Movies/Entertainment,  Off the Shelf

Off the Shelf…’Master and Commander: Far Side of the World’

In light of the other more commercially successful film about swashbuckling, this Russell Crowe vehicle, I think, stands up to all three Jack Sparrow adventures and still comes out ahead. Further I think this is vastly under appreciated and although not as marketable or appealing to children as Depp’s Sparrow, it is still a solid and(at times) equally exciting film. In short, it is slow but still paced well and is a rousing, seemingly accurate and impressive sea-faring adventure.

Strip this down to it’s core and you’ve got a oceanic game of cat and mouse. Rooted in a historical period finding France as the “bad guys” commanding the seas like a tyrant, little old England is the single force standing up to them. So with tried and true sailing methods, Capt. Jack Aubrey and crew seek to find and destroy the most notorious ship in France’s Navy. It’s hard to put yourself in the mindset of what it’s like to be on a ship, but while other films focus on the glamor and high times of being a naval captain (or pirate) Master and Commander: The Far Side of the World does a lot to put focus on those “in between times” where it’s pretty much just waiting things out. Funny as it sounds, those sequences prove to be the most engaging.

Capt. Jack Aubrey is such an interesting and charismatic character. As this is 90% “the Jack Aubrey show”, the film has much less to do with the crew. Crowe commands the role which has a likability on par with Maximus (although admittedly his hair is ridiculous). Aubrey walks a tightrope of sternness and kindness to great success leading his men and keeps them battle-ready and their morale high…even in very dismal and gruesome times/conditions. Bettany’s Dr. Stephen Maturin plays very well off Crowe and their polar opposites as far as views and hobbies make them unlikely friends but they play off each other so well. Stephen provides Jack the one bit of  true companionship as he sometimes has trouble deciding on making his navigating the waters of his friendship vs. his orders.

While Master and Commander never tried to be Michel Bay or Jerry Bruckheimer in a boat, what Peter Weir did was take a slower, tighter and more brooding look at an oceanic period piece. The film progresses slow but the pacing is actually quite terrific. Aside from Bettany and Crowe, going the lesser known/unknown route to round out the cast was a good choice. That way the crew kid of faded to the back putting more prominence on the stars and their interactions. Those sequences, shot in the cabin, felt cramped and later the wide shots worked gloriously to take in the abundance and magnificence of the ocean. While much of the film was void of action, the sounds (e.g. creaking timbers and the waves lapping on the boat) went a long way in selling the feel of the film as well as the stunningly simple score.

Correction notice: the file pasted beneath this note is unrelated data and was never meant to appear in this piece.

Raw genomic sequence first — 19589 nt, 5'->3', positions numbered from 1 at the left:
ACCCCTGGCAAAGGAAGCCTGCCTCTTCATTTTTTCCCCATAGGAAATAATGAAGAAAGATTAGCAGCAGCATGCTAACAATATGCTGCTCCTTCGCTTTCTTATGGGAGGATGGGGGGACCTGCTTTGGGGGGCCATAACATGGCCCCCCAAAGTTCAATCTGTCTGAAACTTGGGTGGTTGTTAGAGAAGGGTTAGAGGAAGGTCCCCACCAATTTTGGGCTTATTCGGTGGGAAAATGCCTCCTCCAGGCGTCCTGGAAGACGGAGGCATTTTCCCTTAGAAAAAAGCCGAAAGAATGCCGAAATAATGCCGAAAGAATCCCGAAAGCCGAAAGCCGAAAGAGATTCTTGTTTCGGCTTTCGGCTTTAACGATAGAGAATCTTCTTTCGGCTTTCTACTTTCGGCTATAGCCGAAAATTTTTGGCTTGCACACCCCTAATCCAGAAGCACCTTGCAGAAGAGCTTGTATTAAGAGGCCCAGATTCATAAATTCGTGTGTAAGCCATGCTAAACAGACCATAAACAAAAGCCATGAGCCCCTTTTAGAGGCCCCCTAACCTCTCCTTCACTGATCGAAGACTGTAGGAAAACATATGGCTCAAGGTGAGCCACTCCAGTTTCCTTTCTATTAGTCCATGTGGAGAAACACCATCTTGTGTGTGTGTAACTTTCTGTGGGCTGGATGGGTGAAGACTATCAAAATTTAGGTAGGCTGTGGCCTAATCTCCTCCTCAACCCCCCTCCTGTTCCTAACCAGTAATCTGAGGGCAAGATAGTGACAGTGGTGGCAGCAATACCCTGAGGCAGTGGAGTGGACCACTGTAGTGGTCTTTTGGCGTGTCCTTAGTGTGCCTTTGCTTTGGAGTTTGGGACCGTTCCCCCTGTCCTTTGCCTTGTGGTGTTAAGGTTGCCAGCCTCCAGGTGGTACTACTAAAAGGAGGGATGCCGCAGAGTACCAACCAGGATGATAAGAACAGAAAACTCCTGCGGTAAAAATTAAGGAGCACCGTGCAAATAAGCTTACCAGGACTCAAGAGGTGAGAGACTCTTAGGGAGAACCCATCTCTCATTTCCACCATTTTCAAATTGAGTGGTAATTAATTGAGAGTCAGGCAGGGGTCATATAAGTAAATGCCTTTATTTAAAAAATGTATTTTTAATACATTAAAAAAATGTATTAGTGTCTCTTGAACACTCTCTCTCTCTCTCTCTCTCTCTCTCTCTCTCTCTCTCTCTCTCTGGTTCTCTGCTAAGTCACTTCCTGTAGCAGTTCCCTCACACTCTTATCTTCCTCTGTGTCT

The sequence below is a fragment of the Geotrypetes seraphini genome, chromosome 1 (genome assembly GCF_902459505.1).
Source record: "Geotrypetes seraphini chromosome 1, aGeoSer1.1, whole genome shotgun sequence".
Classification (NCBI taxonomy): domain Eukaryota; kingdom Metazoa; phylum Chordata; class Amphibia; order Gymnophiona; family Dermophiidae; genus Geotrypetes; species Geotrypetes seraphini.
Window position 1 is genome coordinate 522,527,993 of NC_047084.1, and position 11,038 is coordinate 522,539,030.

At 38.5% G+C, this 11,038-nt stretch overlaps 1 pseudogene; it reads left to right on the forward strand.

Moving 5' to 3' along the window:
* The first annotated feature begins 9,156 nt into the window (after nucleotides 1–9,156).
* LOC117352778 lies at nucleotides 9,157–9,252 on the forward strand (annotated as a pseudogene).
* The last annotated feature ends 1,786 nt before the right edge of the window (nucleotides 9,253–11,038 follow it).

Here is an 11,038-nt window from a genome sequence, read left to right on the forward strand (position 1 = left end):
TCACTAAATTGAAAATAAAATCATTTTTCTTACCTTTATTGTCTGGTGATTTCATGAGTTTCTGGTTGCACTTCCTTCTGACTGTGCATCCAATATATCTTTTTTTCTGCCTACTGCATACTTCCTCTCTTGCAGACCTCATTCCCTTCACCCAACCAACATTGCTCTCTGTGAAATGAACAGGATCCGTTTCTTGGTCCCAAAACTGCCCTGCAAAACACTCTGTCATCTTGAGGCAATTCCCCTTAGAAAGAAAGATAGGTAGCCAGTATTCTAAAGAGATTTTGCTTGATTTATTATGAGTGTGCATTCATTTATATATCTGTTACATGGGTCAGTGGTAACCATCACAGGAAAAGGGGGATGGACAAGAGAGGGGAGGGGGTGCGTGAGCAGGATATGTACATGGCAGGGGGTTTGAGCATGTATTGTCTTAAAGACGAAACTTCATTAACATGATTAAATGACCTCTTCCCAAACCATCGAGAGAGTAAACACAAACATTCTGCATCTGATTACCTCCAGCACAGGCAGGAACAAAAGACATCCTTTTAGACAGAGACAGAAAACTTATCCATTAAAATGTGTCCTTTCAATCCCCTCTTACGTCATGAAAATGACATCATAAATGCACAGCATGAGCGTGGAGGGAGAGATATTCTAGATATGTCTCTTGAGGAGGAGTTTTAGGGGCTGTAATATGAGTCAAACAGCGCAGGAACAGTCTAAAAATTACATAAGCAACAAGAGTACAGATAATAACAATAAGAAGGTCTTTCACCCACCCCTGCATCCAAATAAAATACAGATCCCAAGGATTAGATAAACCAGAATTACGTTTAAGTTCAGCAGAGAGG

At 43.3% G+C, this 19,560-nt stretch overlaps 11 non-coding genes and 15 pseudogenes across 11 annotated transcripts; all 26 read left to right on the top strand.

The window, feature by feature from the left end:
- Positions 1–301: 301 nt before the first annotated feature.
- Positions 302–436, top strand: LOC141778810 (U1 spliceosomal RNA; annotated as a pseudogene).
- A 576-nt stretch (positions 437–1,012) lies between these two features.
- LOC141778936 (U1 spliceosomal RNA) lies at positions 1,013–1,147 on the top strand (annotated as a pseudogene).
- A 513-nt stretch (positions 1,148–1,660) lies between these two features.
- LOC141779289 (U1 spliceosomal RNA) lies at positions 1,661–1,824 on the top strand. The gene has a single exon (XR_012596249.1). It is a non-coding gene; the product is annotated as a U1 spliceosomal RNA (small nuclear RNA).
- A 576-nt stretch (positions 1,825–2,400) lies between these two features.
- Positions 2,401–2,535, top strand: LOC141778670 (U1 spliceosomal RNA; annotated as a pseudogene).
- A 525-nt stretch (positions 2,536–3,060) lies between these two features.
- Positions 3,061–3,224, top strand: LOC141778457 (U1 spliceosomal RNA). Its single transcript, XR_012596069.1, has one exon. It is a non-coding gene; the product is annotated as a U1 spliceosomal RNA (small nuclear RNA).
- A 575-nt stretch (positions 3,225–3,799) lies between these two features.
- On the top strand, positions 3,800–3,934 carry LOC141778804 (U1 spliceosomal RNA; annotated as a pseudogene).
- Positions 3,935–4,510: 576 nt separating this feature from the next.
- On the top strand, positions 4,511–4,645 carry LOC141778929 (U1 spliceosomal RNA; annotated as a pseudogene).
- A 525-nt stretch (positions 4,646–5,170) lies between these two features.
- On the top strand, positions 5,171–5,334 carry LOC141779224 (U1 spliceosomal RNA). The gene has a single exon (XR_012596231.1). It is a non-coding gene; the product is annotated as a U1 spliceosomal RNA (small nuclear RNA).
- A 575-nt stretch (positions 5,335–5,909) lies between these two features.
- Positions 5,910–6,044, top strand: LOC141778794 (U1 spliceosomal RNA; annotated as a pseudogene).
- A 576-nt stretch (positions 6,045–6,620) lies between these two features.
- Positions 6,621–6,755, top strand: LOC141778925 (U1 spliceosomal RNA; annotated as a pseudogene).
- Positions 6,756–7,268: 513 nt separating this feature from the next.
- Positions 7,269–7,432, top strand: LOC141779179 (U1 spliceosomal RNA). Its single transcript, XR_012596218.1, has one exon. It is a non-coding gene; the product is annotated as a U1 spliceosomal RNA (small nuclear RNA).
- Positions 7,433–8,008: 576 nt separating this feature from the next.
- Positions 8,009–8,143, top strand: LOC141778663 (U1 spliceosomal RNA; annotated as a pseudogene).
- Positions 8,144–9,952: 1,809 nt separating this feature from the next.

With a budget of $150 Million (and you might not think it was that high watching this) the production crew did the damn near impossible task of recreating the ships of that era. Vintage looking uniforms, and props that look to stolen from the Smithsonian and every element on screen oozing with seeming authenticity Master and Commander successfully made a convincing period piece. Similarly the action pieces (though few and far between) were gritty and on par with something like Saving Private Ryan. This all worked and contributed to completely envelope you in the experiences.

G-S-T Ruling:

I may be making more of this than most others think about Master and Commander (this film lost money after all) but I adore this film. Not one for period pieces, and further period piece “chess games”, Master and Commander still works. The huge catalyst though, I believe, is Crowe and what he did in the role. This isn’t “Gladiator on Water” as I think some might have expected but actually it’s one of his very best roles. Even if he wasn’t acting I could see Crowe being a leader of men. The only thing holding this film back from getting more attention is in fact the presence of the Pirates of the Caribbean films. As the vast majority in 2003 was hypnotized by Depp’s hybrid of Keith Richards and Pepe Le Pew, Master and Commander is the superior oceanic film…even if I’m the only one that thinks so.


  • rtm

    My bloggie friend Sam scolded me for not having seen this yet (despite my affinity for Crowe), but I promise I’ll watch it one of these days. Without having seen it, I could tell even from the trailer this is in a league above those Pirates movies. I mean, sure they might be entertaining to some, but I’d never think of those as compelling quality films.

    • MarcC

      This is really one of his best ones and I’m just surprised how this flies under the radar. I think you’ll like and appreciate it but aside from Crowe, it’s nothing you have to rush out and see.

  • Addicted to Films

    This movie works for me more than the pirates movie. This is more…epic. It gives that visual insight on what being on a ship is like in those days. The vastness of the seas and how really alone they are out there and how dependent the crew are on each other.

    • MarcC

      I’d say just short of epic, but very very large scale. Gorgeous film in all aspects. And you’ve hit it right on about showing the importance of the crew.